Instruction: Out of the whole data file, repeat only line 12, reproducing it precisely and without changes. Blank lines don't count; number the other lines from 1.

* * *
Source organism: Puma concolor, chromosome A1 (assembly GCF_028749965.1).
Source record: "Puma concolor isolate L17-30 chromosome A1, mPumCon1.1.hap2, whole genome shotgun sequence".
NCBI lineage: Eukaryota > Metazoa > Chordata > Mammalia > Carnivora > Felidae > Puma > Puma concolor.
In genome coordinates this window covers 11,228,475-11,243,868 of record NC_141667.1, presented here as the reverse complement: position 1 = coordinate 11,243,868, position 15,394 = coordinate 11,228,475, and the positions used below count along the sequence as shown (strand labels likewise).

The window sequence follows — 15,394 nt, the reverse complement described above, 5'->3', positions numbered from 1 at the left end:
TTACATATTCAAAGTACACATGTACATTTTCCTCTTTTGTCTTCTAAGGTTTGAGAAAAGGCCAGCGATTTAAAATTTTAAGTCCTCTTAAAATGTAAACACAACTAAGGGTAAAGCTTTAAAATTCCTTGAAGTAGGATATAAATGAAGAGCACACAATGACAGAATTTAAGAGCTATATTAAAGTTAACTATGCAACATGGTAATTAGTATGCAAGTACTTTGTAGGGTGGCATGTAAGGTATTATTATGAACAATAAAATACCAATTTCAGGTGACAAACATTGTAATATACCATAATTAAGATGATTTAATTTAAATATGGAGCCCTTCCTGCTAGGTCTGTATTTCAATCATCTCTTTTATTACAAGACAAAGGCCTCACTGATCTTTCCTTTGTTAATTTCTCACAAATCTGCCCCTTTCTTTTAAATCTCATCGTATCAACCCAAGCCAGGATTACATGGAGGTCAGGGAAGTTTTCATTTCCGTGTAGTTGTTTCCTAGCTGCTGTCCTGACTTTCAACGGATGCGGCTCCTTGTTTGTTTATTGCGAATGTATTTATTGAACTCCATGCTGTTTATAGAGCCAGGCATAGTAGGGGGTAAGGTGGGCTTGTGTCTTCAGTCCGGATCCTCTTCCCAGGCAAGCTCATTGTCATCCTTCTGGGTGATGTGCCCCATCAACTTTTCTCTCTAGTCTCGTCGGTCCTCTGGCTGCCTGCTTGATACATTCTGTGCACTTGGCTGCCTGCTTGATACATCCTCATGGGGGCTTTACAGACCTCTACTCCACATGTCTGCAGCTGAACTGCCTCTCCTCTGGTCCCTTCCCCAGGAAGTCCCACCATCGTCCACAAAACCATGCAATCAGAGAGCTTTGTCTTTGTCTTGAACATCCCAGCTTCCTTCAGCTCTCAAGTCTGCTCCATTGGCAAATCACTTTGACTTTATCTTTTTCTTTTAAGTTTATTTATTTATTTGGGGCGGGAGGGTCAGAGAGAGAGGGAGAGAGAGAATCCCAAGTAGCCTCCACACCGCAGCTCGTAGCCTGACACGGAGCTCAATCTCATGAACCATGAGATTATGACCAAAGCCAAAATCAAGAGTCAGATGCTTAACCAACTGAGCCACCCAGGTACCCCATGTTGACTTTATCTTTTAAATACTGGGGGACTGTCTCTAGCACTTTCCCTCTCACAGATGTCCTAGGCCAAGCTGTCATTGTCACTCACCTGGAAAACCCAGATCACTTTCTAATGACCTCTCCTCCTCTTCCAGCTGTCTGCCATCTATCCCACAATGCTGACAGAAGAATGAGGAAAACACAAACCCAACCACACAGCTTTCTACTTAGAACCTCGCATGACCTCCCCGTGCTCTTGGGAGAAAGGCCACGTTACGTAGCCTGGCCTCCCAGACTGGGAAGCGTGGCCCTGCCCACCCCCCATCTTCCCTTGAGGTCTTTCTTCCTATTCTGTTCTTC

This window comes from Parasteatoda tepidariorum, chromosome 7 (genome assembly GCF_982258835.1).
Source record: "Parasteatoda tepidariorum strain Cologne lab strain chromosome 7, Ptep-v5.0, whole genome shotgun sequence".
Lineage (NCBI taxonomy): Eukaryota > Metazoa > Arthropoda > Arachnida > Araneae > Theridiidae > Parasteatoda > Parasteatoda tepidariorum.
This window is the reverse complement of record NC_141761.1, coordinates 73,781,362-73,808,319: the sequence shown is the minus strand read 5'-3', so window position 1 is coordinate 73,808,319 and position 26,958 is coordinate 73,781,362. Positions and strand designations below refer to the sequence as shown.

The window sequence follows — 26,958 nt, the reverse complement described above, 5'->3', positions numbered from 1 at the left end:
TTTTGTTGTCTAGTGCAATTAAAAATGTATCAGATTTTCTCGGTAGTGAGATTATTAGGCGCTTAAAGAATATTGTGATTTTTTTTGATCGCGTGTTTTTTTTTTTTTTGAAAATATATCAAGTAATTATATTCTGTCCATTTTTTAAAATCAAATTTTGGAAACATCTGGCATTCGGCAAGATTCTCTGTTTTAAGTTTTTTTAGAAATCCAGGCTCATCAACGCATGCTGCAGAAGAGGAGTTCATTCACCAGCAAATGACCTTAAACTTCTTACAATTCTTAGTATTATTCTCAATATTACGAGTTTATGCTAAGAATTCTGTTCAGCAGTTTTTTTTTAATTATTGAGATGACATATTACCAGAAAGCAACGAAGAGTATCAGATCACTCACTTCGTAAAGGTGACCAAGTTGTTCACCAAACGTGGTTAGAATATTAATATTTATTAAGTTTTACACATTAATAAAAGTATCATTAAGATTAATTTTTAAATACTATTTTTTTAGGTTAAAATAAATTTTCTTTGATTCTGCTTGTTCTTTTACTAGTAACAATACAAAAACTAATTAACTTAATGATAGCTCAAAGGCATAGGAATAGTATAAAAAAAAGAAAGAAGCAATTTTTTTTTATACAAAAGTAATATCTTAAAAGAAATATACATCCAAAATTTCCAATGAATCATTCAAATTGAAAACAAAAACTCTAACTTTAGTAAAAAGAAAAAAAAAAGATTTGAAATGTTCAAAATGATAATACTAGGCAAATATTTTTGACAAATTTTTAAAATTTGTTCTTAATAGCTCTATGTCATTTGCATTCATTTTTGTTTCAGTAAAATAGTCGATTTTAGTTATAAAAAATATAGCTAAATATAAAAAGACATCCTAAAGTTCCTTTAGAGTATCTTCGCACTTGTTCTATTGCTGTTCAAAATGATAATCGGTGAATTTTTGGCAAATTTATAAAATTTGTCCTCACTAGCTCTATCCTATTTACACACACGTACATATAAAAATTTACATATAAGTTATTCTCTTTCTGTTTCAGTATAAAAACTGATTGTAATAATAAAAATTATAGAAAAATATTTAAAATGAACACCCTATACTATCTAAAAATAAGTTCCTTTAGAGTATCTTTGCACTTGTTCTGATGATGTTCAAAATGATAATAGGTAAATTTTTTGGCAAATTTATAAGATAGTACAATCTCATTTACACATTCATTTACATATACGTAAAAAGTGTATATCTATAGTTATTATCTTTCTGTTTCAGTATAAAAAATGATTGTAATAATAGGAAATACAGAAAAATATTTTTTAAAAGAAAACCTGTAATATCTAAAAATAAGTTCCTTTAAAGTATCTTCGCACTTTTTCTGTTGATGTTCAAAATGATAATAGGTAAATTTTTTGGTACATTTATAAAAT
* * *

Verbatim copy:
TTTTGTTGTCTAGTGCAATTAAAAATGTATCAGATTTTCTCGGTAGTGAGATTATTAGGCGCTTAAAGAATATTGTGATTTTTTTTGATCGCGTGTTTTTTTTTTTTTTGAAAATATATCAAGTAATTATATTCTGTCCATTTTTTAAAATCAAATTTTGGAAACATCTGGCATTCGGCAAGATTCTCTGTTTTAAGTTTTTTTAGAAATCCAGGCTCATCAACGCATGCTGCAGAAGAGGAGTTCATTCACCAGCAAATGACCTTAAACTTCTTACAATTCTTAGTATTATTCTCAATATTACGAGTTTATGCTAAGAATTCTGTTCAGCAGTTTTTTTTTAATTATTGAGATGACATATTACCAGAAAGCAACGAAGAGTATCAGATCACTCACTTCGTAAAGGTGACCAAGTTGTTCACCAAACGTGGTTAGAATATTAATATTTATTAAGTTTTACACATTAATAAAAGTATCATTAAGATTAATTTTTAAATACTATTTTTTTAGGTTAAAATAAATTTTCTTTGATTCTGCTTGTTCTTTTACTAGTAACAATACAAAAACTAATTAACTTAATGATAGCTCAAAGGCATAGGAATAGTATAAAAAAAAGAAAGAAGCAATTTTTTTTTATACAAAAGTAATATCTTAAAAGAAATATACATCCAAAATTTCCAATGAATCATTCAAATTGAAAACAAAAACTCTAACTTTAGTAAAAAGAAAAAAAAAAGATTTGAAATGTTCAAAATGATAATACTAGGCAAATATTTTTGACAAATTTTTAAAATTTGTTCTTAATAGCTCTATGTCATTTGCATTCATTTTTGTTTCAGTAAAATAGTCGATTTTAGTTATAAAAAATATAGCTAAATATAAAAAGACATCCTAAAGTTCCTTTAGAGTATCTTCGCACTTGTTCTATTGCTGTTCAAAATGATAATCGGTGAATTTTTGGCAAATTTATAAAATTTGTCCTCACTAGCTCTATCCTATTTACACACACGTACATATAAAAATTTACATATAAGTTATTCTCTTTCTGTTTCAGTATAAAAACTGATTGTAATAATAAAAATTATAGAAAAATATTTAAAATGAACACCCTATACTATCTAAAAATAAGTTCCTTTAGAGTATCTTTGCACTTGTTCTGATGATGTTCAAAATGATAATAGGTAAATTTTTTGGCAAATTTATAAGATAGTACAATCTCATTTACACATTCATTTACATATACGTAAAAAGTGTATATCTATAGTTATTATCTTTCTGTTTCAGTATAAAAAATGATTGTAATAATAGGAAATACAGAAAAATATTTTTTAAAAGAAAACCTGTAATATCTAAAAATAAGTTCCTTTAAAGTATCTTCGCACTTTTTCTGTTGATGTTCAAAATGATAATAGGTAAATTTTTTGGTACATTTATAAAAT